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krisek Busua - A travel report by Krys
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Busua,  Ghana - flag Ghana
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krisek's travel reports

Total Eclipse of the Sun in Busua, Ghana.

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Busua is a small town in western Ghana at the cost of the Atlantic. It boasts superb beach, one of Ghana's best hotels, friendly community, and is close to three fascinating forts. I went there to see the total eclipse of the sun.

Busua beach
Busua beach
I went to Busua for a reason. I selected it carefully from many places along the coast to see the total eclipse of the sun. I wanted a decent place, facing east as much as possible, so I could see the sun unobstructed by hills, trees or buildings. If at all possible above the ocean. With the Ghanaian coast lying in the south that was not an easy task. And I had never been to Ghana before. So what did I know?

Busua was however a good spot. Its beach was curving to the east, and that was perfect. My only worry was weather. It was rather unpredictable. Yet, the resort in the village was rather spectacular and it was 'in the country' far away from hustle and bustle. I was hoping for a calm event to be enjoyed with the local villagers. I was not to be, however.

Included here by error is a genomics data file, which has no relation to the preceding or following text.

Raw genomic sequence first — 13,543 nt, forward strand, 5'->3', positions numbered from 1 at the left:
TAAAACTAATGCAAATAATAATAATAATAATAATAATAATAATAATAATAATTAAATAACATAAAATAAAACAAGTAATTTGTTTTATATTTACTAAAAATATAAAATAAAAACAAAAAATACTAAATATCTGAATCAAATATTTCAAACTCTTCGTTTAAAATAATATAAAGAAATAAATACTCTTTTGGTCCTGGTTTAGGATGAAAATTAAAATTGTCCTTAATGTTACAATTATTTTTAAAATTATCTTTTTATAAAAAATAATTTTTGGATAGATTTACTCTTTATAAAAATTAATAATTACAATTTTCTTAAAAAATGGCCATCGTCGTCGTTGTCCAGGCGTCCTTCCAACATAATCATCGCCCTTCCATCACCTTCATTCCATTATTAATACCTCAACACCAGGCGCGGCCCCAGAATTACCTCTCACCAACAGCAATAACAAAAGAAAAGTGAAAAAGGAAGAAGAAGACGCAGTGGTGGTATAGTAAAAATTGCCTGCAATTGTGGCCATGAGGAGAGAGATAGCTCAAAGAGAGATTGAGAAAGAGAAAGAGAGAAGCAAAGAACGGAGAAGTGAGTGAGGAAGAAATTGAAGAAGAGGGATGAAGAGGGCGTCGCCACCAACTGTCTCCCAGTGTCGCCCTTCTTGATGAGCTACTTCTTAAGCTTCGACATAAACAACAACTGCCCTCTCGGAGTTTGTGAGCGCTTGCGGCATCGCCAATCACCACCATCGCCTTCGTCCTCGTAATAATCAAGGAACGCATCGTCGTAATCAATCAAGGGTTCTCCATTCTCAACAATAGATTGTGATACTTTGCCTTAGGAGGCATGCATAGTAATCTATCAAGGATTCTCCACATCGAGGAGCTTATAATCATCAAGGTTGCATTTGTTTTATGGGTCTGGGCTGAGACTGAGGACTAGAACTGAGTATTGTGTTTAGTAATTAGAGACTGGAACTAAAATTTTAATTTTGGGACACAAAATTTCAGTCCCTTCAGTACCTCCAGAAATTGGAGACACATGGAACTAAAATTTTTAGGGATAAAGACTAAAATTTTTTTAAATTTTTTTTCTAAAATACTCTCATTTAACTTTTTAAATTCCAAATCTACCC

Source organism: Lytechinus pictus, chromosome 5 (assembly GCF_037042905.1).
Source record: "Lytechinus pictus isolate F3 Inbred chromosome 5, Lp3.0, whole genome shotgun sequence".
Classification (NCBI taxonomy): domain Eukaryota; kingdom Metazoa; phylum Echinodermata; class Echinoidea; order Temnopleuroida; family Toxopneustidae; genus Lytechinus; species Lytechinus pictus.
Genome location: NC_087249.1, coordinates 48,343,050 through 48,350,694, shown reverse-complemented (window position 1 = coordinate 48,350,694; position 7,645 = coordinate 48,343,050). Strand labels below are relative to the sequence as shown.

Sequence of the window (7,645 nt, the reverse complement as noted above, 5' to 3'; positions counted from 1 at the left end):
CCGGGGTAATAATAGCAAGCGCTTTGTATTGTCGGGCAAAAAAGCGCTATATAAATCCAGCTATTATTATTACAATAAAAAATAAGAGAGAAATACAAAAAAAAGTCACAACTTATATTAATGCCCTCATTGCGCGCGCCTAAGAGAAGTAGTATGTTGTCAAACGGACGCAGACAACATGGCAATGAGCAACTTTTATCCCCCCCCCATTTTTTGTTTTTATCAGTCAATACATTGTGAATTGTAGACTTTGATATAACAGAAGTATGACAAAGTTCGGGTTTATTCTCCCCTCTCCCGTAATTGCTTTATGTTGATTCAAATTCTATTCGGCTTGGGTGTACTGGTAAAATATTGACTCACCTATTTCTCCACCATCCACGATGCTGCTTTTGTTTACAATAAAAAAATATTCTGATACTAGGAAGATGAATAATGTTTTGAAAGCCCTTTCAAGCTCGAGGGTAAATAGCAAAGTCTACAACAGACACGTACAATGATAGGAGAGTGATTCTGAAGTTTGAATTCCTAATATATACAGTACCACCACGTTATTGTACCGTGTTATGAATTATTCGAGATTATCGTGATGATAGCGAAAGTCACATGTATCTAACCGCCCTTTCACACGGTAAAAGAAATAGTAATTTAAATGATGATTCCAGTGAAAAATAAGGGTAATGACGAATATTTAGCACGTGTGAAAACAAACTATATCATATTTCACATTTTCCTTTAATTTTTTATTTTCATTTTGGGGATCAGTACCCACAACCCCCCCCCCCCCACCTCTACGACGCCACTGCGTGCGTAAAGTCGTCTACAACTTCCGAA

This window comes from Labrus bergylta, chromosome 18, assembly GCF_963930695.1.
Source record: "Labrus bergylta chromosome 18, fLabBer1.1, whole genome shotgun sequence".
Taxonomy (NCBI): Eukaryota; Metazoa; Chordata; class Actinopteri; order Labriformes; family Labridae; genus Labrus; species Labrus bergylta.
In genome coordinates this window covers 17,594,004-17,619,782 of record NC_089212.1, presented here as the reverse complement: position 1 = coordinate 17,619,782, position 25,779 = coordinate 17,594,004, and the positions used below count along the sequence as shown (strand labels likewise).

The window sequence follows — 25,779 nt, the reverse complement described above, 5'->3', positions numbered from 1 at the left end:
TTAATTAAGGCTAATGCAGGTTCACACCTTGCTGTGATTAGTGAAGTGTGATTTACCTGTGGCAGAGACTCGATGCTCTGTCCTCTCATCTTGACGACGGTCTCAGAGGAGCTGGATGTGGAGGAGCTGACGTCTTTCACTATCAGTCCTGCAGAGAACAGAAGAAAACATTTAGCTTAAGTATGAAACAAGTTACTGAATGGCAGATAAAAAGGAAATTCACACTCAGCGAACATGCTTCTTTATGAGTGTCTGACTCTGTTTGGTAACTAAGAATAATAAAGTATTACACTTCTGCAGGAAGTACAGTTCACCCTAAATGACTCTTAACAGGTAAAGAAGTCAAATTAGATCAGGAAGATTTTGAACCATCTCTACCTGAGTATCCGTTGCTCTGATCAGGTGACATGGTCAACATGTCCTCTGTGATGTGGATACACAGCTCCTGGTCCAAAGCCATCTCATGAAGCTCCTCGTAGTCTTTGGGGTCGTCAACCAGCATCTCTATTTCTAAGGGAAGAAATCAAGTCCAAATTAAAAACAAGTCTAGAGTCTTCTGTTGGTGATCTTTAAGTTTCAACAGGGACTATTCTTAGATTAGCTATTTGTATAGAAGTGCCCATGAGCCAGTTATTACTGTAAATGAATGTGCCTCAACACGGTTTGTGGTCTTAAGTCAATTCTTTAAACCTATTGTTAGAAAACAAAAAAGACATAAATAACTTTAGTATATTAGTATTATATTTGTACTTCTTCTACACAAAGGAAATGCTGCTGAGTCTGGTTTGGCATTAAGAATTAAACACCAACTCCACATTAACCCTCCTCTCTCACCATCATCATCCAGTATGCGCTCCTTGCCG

The minister of tourism of Ghana decided to come to Busua for the same reason. He brought his wife and the US Ambassador to Ghana. That obviously raised the profile of the event a little. The minister brought the national television along to do a live coverage of this celestial event. This meant two things to me. One: the minister knew much more about the weather forecast for the eclipse, and since it was a rainy season and clouds were getting on my nerves, I felt a little more comfortable about the aura. Second: he provided me, and obviously all the other guests, with free entertainment of singing, dancing and drumming. Three different groups came to do artistic programmes. So much for a calm and intimate event...